|CreditCards.com’s Weekly Rate Report|
|Avg. APR||Last week||6 months ago|
|Methodology: The national average credit card APR is comprised of 100 of the most popular credit cards in the country, including cards from dozens of leading U.S. issuers and representing every card category listed above. (Introductory, or teaser, rates are not included in the calculation.)|
|Updated: Nov. 2, 2011|
Interest rates on new credit card offers inched lower for the second time in three weeks, according to the CreditCards.com Weekly Credit Card Rate Report.
The average annual percentage rate (APR) dropped to 14.98 percent this week. The small decline, coupled with a similar drop seen two weeks earlier, represents a shift away from the months-long trend we’ve seen toward higher rates.
The First National Bank of Omaha spurred the change when it dropped the low end of the APR range offered for its First National Bank of Omaha Graphite American Express card. The card had featured a rate range of 14.99 percent to 19.99 percent, but it was lowered to 13.99 percent to 19.99 percent.
First National Bank of Omaha had not offered comment before this story was published.
A welcome change
The national APR average is slowly beginning to drop after going more than two months — from early August through mid-October — without a single week-to-week decline. The national APR average reached its record high during that period, hitting 15 percent in mid-October. The current national average is the lowest it has been since early October, but the rate is still high by historic standards. For example, the rate at the beginning of 2011 was 14.71 percent, and at the beginning of 2010, the national average stood at just 12.87 percent.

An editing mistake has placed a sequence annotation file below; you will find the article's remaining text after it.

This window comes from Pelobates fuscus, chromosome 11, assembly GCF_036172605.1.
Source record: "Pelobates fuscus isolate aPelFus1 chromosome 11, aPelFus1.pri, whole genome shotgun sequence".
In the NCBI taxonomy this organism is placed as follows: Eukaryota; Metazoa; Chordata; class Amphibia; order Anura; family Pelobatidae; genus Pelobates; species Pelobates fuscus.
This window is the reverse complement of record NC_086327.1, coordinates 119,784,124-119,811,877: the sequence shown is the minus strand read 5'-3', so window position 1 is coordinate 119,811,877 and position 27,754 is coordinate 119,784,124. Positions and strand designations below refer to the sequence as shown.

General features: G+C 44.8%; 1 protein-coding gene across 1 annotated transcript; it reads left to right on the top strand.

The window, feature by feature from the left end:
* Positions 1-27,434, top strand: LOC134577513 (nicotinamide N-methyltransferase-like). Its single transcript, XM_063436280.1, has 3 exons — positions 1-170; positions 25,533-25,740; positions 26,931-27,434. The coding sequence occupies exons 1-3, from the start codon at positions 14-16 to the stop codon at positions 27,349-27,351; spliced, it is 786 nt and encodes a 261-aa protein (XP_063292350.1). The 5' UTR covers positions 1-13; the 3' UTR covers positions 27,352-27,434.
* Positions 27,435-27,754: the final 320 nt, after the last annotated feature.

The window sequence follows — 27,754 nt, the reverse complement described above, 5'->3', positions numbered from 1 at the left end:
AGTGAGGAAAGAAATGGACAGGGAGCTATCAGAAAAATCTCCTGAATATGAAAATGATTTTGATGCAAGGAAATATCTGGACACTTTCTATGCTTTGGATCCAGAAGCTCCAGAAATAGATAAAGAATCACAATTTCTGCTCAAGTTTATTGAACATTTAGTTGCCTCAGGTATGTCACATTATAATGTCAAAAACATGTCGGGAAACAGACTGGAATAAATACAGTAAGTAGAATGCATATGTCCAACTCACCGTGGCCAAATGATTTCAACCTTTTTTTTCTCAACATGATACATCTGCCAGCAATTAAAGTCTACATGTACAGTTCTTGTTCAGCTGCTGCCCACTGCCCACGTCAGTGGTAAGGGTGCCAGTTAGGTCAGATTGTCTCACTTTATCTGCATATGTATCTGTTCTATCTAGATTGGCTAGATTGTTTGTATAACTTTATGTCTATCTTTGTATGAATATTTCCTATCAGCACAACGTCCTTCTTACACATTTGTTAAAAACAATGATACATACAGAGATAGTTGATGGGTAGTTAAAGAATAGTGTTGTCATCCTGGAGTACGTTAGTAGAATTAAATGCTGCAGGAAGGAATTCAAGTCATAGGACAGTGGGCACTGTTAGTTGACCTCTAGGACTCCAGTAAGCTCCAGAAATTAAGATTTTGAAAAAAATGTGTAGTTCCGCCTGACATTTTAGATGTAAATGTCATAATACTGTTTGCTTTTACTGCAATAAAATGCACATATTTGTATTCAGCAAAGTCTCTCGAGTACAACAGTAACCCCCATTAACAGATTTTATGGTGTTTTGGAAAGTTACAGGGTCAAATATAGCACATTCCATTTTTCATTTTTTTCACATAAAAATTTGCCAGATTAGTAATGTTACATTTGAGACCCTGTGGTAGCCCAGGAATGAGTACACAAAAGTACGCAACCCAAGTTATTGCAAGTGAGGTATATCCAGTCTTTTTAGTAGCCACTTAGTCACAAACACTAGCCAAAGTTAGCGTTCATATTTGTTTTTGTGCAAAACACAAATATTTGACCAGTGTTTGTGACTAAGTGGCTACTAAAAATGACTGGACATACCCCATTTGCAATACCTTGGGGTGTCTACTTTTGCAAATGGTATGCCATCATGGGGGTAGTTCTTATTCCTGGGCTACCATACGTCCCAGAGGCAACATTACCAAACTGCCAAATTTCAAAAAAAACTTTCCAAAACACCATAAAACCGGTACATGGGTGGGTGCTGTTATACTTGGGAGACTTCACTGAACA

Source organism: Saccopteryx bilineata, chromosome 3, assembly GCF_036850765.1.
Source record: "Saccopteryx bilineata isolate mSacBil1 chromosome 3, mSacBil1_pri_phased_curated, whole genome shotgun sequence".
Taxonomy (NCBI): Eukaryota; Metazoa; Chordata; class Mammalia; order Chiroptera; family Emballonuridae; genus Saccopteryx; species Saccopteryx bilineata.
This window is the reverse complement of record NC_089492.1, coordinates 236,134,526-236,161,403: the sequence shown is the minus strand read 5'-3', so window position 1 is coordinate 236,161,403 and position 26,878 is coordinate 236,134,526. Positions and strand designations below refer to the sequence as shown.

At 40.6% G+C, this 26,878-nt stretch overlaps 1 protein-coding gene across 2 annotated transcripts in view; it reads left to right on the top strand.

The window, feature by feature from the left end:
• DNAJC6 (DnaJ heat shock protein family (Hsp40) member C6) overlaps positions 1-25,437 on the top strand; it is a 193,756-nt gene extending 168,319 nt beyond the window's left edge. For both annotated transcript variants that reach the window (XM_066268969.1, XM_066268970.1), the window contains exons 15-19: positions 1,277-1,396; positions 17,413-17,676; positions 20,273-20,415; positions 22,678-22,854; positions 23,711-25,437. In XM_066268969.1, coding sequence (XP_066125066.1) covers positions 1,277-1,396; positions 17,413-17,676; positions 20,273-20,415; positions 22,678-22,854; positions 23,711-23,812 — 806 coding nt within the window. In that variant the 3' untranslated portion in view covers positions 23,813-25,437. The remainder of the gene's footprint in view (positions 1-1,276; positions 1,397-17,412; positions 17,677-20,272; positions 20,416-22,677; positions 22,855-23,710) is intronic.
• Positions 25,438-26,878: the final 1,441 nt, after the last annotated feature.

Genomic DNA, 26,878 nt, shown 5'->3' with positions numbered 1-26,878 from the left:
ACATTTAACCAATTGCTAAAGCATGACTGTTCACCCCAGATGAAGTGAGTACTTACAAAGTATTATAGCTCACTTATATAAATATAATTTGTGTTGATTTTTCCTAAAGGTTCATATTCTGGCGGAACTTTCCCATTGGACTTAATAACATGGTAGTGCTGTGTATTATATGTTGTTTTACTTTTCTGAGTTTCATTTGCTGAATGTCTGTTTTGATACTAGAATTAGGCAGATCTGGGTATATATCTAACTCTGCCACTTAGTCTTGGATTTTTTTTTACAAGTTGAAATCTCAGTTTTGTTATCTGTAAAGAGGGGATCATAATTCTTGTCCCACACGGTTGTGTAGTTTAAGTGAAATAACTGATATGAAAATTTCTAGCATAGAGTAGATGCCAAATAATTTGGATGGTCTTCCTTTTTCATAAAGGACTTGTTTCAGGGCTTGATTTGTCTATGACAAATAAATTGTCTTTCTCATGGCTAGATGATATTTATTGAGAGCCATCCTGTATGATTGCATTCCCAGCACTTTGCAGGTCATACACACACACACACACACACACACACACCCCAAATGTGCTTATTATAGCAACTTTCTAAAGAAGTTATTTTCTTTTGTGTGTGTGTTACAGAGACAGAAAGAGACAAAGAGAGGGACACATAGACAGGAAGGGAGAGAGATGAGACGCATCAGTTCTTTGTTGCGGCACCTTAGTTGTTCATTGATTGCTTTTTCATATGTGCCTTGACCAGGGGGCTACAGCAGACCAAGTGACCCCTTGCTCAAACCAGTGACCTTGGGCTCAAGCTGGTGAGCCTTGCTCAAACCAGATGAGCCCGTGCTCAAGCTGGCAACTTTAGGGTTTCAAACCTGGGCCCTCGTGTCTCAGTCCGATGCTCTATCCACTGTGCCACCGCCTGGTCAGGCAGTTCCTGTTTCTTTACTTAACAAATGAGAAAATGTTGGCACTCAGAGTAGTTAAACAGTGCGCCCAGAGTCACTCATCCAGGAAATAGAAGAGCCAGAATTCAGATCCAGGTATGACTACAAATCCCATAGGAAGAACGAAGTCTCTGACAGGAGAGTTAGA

In addition to dropping the overall national APR average, First National Bank of Omaha’s move sent two other categories lower. The cash back category dropped from its record high of 14.7 percent to 14.65 percent. The rewards category also saw a decrease, falling from 14.70 percent to 14.69 percent. However, despite the declines, the averages are still way up from where those categories stood at the beginning of 2011.
Uncertainty regarding fledgling world and U.S. economies is what’s spurred high rates and kept them there, said David Nice, associate economist at Mesirow Financial. As stability returns to those markets, rates will begin to fall accordingly, he says.